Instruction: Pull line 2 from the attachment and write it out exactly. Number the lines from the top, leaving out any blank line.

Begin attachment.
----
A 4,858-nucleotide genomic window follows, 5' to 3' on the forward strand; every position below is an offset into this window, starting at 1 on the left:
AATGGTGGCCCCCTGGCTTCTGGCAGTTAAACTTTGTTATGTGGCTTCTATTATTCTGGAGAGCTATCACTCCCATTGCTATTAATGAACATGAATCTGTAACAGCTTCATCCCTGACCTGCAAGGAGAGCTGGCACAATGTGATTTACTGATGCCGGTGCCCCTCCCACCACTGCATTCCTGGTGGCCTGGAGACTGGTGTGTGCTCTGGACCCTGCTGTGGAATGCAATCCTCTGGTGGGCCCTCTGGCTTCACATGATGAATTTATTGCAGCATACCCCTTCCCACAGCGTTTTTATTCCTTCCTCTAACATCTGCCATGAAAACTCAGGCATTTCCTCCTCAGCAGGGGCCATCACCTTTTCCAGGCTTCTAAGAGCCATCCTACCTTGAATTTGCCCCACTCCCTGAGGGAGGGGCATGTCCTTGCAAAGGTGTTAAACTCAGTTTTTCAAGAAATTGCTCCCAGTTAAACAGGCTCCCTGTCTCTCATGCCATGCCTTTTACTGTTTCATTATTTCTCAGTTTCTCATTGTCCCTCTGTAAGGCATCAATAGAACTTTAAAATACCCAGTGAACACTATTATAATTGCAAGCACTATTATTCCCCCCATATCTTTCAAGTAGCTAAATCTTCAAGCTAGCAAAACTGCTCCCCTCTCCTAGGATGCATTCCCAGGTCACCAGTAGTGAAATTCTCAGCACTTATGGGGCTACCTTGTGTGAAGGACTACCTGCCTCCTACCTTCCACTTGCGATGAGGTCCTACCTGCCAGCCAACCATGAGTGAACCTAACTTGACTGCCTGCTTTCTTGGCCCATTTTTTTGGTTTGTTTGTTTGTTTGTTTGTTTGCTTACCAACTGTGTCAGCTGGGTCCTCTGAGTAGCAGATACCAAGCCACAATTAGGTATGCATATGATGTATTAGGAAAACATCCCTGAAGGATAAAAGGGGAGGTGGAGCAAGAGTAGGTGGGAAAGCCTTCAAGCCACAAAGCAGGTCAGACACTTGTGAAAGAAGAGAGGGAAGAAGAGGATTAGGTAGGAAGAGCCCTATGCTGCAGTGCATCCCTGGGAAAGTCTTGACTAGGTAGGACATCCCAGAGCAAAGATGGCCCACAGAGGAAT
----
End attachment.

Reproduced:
AATGGTGGCCCCCTGGCTTCTGGCAGTTAAACTTTGTTATGTGGCTTCTATTATTCTGGAGAGCTATCACTCCCATTGCTATTAATGAACATGAATCTGTAACAGCTTCATCCCTGACCTGCAAGGAGAGCTGGCACAATGTGATTTACTGATGCCGGTGCCCCTCCCACCACTGCATTCCTGGTGGCCTGGAGACTGGTGTGTGCTCTGGACCCTGCTGTGGAATGCAATCCTCTGGTGGGCCCTCTGGCTTCACATGATGAATTTATTGCAGCATACCCCTTCCCACAGCGTTTTTATTCCTTCCTCTAACATCTGCCATGAAAACTCAGGCATTTCCTCCTCAGCAGGGGCCATCACCTTTTCCAGGCTTCTAAGAGCCATCCTACCTTGAATTTGCCCCACTCCCTGAGGGAGGGGCATGTCCTTGCAAAGGTGTTAAACTCAGTTTTTCAAGAAATTGCTCCCAGTTAAACAGGCTCCCTGTCTCTCATGCCATGCCTTTTACTGTTTCATTATTTCTCAGTTTCTCATTGTCCCTCTGTAAGGCATCAATAGAACTTTAAAATACCCAGTGAACACTATTATAATTGCAAGCACTATTATTCCCCCCATATCTTTCAAGTAGCTAAATCTTCAAGCTAGCAAAACTGCTCCCCTCTCCTAGGATGCATTCCCAGGTCACCAGTAGTGAAATTCTCAGCACTTATGGGGCTACCTTGTGTGAAGGACTACCTGCCTCCTACCTTCCACTTGCGATGAGGTCCTACCTGCCAGCCAACCATGAGTGAACCTAACTTGACTGCCTGCTTTCTTGGCCCATTTTTTTGGTTTGTTTGTTTGTTTGTTTGTTTGCTTACCAACTGTGTCAGCTGGGTCCTCTGAGTAGCAGATACCAAGCCACAATTAGGTATGCATATGATGTATTAGGAAAACATCCCTGAAGGATAAAAGGGGAGGTGGAGCAAGAGTAGGTGGGAAAGCCTTCAAGCCACAAAGCAGGTCAGACACTTGTGAAAGAAGAGAGGGAAGAAGAGGATTAGGTAGGAAGAGCCCTATGCTGCAGTGCATCCCTGGGAAAGTCTTGACTAGGTAGGACATCCCAGAGCAAAGATGGCCCACAGAGGAAT